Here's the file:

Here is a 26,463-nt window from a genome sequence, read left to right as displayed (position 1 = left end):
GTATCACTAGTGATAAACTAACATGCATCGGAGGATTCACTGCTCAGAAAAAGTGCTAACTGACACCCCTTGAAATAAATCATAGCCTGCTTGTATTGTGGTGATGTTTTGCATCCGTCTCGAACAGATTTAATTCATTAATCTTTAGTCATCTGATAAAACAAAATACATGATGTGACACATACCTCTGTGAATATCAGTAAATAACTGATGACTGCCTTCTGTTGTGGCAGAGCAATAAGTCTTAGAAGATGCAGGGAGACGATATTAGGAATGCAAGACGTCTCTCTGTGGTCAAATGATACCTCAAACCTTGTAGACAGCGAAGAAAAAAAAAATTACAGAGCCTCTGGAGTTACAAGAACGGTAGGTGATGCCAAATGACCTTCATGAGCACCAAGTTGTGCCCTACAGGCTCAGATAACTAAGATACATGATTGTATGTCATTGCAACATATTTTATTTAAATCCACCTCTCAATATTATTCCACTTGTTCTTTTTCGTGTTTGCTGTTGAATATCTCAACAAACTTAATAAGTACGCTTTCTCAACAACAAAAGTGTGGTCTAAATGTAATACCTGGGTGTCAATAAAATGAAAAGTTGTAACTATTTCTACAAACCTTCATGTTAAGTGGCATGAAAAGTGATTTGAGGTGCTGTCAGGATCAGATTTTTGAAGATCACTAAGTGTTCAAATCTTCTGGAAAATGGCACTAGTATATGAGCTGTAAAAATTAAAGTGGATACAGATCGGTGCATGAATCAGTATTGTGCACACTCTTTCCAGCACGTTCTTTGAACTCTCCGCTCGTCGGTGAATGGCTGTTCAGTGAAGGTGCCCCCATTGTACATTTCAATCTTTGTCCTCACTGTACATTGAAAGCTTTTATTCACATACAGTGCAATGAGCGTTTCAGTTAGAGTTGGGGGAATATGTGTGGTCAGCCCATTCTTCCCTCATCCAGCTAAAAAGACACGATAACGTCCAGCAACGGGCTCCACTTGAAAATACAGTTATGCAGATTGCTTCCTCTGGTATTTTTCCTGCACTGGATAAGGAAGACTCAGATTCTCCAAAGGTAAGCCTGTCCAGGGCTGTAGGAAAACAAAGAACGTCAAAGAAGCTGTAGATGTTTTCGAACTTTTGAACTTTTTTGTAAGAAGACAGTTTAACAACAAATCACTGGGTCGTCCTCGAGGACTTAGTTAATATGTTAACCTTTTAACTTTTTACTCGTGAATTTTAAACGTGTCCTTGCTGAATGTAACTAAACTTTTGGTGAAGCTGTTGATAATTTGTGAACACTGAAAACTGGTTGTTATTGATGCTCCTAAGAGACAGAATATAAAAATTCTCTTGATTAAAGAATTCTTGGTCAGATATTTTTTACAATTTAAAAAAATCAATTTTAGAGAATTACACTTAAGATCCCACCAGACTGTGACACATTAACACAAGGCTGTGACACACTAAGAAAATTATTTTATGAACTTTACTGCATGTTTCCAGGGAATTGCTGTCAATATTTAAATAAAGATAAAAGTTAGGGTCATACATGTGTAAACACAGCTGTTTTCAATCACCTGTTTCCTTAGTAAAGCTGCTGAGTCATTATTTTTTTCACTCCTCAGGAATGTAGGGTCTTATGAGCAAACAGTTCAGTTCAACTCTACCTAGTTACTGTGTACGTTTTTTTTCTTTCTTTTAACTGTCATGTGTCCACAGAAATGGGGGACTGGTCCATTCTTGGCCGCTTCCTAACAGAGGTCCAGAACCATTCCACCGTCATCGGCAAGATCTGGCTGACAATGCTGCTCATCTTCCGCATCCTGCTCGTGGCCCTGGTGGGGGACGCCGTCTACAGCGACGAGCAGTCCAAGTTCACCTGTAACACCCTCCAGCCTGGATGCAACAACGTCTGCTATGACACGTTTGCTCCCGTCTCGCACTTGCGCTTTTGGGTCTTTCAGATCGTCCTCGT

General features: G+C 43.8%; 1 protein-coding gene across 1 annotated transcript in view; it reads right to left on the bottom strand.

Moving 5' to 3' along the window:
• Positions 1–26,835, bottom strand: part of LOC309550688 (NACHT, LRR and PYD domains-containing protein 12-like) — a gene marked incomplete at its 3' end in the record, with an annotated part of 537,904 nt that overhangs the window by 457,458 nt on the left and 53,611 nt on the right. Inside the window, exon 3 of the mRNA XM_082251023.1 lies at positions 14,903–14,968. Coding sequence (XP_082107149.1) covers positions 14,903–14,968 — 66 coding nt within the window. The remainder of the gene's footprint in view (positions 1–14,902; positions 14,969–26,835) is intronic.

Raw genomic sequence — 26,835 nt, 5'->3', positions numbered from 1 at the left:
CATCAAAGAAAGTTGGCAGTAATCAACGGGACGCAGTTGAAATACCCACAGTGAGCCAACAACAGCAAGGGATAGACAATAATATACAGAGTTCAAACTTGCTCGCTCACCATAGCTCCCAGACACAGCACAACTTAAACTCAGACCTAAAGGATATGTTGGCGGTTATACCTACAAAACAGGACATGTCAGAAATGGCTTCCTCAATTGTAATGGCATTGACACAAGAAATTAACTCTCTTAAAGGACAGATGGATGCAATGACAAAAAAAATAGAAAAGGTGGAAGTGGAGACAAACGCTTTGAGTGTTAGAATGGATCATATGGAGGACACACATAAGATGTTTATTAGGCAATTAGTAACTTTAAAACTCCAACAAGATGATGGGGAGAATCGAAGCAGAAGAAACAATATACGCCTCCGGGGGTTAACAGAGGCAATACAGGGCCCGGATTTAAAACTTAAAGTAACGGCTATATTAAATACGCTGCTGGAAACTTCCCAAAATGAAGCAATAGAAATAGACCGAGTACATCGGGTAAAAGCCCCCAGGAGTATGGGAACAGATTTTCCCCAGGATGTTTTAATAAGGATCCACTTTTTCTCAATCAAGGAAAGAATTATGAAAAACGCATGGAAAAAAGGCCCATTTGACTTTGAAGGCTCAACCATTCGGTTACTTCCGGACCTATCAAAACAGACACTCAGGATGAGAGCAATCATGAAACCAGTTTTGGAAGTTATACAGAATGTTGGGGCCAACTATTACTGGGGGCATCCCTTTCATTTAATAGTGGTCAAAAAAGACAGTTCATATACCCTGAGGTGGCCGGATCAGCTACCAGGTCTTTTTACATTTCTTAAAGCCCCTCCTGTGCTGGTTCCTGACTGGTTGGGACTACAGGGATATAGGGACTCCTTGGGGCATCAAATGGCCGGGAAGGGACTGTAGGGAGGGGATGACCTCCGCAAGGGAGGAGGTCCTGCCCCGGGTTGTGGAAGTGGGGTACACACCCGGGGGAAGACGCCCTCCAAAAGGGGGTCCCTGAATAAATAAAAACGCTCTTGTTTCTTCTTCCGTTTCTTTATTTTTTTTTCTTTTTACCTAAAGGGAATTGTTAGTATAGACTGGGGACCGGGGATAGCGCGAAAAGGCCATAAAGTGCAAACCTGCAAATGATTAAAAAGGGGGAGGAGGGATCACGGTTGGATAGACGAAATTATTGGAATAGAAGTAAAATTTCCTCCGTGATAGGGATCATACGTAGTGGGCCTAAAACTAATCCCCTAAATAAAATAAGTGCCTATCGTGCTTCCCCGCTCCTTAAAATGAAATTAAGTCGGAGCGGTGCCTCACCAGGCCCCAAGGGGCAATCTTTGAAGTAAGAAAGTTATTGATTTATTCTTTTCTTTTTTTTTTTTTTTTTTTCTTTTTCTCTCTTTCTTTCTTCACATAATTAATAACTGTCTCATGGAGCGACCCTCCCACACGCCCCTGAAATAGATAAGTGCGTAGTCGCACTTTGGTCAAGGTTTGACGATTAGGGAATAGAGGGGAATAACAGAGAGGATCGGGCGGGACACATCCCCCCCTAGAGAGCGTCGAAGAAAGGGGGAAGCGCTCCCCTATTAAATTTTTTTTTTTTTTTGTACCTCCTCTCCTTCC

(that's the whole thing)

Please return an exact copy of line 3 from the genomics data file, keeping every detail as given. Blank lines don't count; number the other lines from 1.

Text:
General features: G+C 43.8%; 1 protein-coding gene across 1 annotated transcript in view; it reads right to left on the bottom strand.